Hardline US-born rabbi Yehudah Glick to enter Knesset for Likud

Temple Mount activist who survived a 2014 assassination attempt will replace Ya’alon; says he’ll respect ban on lawmakers visiting site

Yehudah Glick (Yossi Zamir/Flash90)
Yehudah Glick (Yossi Zamir/Flash90)

The resignation of Defense Minister Moshe Ya’alon on Friday has opened the way for a hardliner who advocates Jewish prayer at the Temple Mount compound to enter the Knesset.

American-born Yehudah Glick is the next in line on Prime Minister Benjamin Netanyahu’s Likud party list, meaning he is entitled to take the seat of any party MP who dies or steps down.

The 50-year-old New Yorker may not have thought he would get this chance, after being shot four times by a Palestinian from East Jerusalem in late 2014. The attacker was shot dead in a gunfight with security forces a day later. Before firing, the shooter had called Glick an “enemy of Al-Aqsa” for his vocal advocacy on behalf of Jews’ rights on the Temple Mount.

The nationalist rabbi, who immigrated with his family to Israel as a child, is loathed by Palestinians, who see as a provocation any Jewish presence at the flashpoint mosque complex in Jerusalem’s Old City which houses Islam’s third-holiest shrine,

Jews believe the site was home to the first and second Jewish temples before being destroyed by the Babylonians and Romans, and thus revere it as the holiest site in Judaism.

Current rules governing the site allow Jews to visit during set hours but not to pray there, for fear of stoking tensions.

Glick has been an outspoken advocate of Jewish rights to the holy site and has also guided visits there. In March he returned to the compound for the first time since the assassination attempt. Speaking to AFP at the time, he said it was like “returning home.”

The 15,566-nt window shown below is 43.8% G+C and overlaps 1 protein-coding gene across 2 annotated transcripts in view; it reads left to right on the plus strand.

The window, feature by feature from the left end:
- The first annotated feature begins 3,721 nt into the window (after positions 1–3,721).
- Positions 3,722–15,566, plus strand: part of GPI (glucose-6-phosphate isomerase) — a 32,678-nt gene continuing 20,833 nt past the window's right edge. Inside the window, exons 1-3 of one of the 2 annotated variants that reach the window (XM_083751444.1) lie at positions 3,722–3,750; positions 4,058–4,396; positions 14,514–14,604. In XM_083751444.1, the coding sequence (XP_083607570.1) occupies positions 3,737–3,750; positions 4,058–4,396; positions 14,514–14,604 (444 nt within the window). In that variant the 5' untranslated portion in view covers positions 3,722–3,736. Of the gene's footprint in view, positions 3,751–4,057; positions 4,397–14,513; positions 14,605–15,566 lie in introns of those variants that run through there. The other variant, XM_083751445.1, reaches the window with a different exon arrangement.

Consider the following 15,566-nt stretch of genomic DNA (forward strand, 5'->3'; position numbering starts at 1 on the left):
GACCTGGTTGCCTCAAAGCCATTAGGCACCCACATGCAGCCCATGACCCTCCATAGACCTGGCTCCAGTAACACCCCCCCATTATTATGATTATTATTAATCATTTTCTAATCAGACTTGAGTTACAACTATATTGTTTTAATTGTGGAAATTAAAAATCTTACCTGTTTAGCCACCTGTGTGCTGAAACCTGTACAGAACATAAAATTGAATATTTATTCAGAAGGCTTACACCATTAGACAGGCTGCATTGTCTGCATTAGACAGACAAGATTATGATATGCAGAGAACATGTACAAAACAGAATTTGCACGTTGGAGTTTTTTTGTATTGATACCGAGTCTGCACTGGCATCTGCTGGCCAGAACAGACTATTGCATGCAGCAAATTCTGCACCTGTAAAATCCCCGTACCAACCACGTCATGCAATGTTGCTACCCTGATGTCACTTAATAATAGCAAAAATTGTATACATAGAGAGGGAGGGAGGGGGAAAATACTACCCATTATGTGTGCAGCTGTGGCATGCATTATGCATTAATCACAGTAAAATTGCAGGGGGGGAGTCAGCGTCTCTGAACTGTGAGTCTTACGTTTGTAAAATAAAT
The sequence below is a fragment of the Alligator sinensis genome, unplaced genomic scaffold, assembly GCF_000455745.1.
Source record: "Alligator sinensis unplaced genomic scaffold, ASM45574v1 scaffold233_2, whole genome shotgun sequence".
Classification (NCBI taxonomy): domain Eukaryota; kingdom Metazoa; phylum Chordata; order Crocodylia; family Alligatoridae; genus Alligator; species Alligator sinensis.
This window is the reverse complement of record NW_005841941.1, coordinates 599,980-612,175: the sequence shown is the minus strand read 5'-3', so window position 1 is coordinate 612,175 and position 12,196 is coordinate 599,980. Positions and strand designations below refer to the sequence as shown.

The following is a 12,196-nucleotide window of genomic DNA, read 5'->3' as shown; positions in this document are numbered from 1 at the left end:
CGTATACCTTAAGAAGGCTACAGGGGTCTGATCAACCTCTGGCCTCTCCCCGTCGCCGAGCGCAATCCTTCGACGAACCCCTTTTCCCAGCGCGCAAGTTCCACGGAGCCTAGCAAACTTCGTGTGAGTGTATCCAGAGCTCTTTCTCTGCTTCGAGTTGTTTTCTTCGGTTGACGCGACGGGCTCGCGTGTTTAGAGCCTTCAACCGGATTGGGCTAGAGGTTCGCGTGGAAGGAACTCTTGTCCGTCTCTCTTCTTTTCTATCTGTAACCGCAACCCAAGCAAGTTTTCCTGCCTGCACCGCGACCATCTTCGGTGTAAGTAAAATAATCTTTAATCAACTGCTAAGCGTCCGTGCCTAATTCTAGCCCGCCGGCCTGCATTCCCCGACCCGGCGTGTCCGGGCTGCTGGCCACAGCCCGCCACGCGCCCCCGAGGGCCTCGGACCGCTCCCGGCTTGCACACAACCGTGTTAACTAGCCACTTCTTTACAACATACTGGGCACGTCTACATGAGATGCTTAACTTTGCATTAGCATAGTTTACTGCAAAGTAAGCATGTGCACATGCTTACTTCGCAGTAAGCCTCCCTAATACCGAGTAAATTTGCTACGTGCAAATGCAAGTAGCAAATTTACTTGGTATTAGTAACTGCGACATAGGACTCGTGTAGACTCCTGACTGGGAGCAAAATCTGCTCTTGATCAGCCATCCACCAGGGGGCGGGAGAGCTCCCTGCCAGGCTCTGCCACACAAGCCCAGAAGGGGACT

However, he will not be able to visit the site once he becomes a member of parliament, as Netanyahu issued a directive in October banning all lawmakers from going there, in a bid to ease tensions.

He told Hebrew media Friday he would abide by the ruling: “With my entrance to politics, I am a team player and not an individual one.”

A court recently exonerated Glick of a charge of assaulting a Palestinian woman, and removed the police ban on him visiting the holy site.

In December Glick told The Times of Israel that if he were to enter the Knesset, he would continue to advocate Jewish prayer at the Temple Mount from within parliament.

“Just as I do it today outside the Knesset, I’ll try to do it inside the Knesset,” he said. “If I am in the Knesset, I will try do my best to change the situation on Temple Mount.”

While insisting that he would also deal with other matters, such as social issues and interfaith dialogue, Glick confirmed that he would be “involved in human rights, including rights for Jews on the Temple Mount. I will be involved in trying to promote protecting basic rights including freedom of movement and freedom of worship.”

Glick has argued that today Jews can’t enter the compound without being harassed. “At the moment there is no freedom of movement for Jews,” he said.

When as recently as a year ago, Glick could lead up to 100 people to the site in a single group, he said, today the police restricts groups to 15 people. The Islamic Waqf, the trust that has administrative control over the compound, used to send two representatives to accompany groups of 40 visitors; today there are seven Waqf men watching every group, according to Glick.

“The status quo on the Temple Mount is changing every single day. It’s getting worse everyday,” he lamented. “I’d be very happy to return to the status quo of 15 years ago. Or even the status quo of one year ago.”

Glick says his goal is “for the Temple Mount to become a ‘house of prayer for all nations.’ Anybody who wants to pray to God — the Temple Mount should be the place to do it. And anybody who has a violent agenda should not be there.”

He rejects Palestinian statehood, calling for a one-state solution and for “encouraging options for any Arabs who want to move out of here.”

Eventually, he believes, Jews will be able to pray on the Temple Mount. “Whether it’s in two years, five years or 10 years from today, I don’t know. I have patience.”

Raphael Ahren contributed to this report.

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